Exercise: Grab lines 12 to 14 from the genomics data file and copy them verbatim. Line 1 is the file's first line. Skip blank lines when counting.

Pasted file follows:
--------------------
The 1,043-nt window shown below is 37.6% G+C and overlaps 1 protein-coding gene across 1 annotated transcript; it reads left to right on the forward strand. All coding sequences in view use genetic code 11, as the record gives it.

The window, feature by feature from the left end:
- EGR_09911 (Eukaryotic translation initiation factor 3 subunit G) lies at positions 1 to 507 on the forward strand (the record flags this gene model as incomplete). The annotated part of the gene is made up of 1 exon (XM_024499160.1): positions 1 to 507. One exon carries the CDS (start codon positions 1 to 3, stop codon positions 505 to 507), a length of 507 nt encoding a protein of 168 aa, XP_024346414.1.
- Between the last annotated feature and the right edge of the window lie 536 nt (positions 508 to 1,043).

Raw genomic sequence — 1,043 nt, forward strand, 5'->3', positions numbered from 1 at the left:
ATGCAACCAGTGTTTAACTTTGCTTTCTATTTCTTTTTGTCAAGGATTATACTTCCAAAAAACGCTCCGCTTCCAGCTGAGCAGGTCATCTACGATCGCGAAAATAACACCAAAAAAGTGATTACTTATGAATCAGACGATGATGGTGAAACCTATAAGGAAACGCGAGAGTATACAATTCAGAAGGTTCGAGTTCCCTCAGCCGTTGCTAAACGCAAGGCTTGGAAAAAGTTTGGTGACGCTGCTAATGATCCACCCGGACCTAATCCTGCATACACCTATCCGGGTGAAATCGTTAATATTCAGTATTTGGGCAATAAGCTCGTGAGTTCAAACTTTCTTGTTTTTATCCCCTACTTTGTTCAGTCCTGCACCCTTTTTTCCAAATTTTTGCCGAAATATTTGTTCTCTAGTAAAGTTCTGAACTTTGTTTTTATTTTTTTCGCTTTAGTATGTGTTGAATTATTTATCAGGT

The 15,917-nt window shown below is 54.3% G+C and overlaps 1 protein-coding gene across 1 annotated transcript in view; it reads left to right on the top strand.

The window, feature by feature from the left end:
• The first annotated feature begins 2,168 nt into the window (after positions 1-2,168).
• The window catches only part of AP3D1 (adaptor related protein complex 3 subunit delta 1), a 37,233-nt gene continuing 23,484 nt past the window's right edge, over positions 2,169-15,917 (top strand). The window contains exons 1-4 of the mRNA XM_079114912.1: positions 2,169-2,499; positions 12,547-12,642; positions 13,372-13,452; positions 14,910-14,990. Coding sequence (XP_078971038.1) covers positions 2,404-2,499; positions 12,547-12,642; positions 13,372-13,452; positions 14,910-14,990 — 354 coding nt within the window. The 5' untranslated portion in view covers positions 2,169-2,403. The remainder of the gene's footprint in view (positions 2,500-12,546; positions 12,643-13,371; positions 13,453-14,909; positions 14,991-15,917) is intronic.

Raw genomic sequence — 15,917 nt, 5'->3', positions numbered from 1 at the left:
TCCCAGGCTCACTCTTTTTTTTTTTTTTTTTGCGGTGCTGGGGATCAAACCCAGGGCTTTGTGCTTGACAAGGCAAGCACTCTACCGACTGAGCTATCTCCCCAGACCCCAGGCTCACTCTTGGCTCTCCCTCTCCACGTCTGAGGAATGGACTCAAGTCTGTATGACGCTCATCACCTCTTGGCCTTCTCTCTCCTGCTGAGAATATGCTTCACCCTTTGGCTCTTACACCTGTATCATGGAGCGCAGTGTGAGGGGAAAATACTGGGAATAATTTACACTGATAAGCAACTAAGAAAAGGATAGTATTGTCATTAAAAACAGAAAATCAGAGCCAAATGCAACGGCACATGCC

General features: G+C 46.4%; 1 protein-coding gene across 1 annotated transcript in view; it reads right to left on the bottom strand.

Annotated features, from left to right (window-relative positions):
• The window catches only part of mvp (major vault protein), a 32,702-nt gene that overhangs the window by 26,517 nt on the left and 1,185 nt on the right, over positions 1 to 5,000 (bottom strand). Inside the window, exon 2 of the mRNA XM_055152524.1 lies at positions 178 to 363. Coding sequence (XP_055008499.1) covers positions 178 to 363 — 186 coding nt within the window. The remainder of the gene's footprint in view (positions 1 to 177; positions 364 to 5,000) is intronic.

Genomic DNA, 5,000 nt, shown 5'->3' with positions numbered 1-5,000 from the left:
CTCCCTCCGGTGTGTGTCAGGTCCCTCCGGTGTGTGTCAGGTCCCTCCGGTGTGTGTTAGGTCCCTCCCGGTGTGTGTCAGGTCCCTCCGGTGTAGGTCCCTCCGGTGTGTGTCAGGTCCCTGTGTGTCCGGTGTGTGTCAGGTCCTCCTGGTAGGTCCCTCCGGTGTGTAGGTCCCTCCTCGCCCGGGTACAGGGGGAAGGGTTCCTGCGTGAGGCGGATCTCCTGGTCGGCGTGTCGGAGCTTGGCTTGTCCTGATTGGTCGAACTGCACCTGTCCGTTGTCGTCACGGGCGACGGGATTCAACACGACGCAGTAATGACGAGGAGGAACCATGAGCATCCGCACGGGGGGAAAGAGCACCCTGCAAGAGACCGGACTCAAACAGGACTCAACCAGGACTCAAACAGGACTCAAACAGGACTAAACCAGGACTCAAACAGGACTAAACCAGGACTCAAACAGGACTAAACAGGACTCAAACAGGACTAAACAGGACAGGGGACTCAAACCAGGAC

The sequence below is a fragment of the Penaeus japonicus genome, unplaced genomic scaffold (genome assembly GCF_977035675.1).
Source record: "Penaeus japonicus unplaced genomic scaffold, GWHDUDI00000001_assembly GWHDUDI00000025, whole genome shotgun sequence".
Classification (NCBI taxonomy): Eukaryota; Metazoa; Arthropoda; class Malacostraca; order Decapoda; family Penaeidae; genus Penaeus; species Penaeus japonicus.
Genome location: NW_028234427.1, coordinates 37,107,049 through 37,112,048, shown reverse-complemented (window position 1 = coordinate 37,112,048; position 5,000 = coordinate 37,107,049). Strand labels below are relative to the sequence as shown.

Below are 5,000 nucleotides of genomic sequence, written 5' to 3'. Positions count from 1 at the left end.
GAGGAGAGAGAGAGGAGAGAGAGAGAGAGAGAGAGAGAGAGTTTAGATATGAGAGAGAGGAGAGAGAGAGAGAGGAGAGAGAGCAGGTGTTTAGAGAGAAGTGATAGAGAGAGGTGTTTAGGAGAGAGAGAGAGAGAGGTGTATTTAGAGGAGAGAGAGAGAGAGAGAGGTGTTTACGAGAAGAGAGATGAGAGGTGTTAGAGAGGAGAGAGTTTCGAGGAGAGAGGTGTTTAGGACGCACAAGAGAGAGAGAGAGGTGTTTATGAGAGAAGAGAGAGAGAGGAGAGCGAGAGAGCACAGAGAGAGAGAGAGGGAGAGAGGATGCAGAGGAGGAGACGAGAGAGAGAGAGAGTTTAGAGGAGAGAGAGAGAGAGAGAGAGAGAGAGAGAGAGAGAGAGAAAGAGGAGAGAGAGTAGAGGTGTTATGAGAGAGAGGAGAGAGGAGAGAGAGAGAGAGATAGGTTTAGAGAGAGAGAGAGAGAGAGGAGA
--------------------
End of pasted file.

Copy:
TCCCAGGCTCACTCTTTTTTTTTTTTTTTTTGCGGTGCTGGGGATCAAACCCAGGGCTTTGTGCTTGACAAGGCAAGCACTCTACCGACTGAGCTATCTCCCCAGACCCCAGGCTCACTCTTGGCTCTCCCTCTCCACGTCTGAGGAATGGACTCAAGTCTGTATGACGCTCATCACCTCTTGGCCTTCTCTCTCCTGCTGAGAATATGCTTCACCCTTTGGCTCTTACACCTGTATCATGGAGCGCAGTGTGAGGGGAAAATACTGGGAATAATTTACACTGATAAGCAACTAAGAAAAGGATAGTATTGTCATTAAAAACAGAAAATCAGAGCCAAATGCAACGGCACATGCC

General features: G+C 46.4%; 1 protein-coding gene across 1 annotated transcript in view; it reads right to left on the bottom strand.

Annotated features, from left to right (window-relative positions):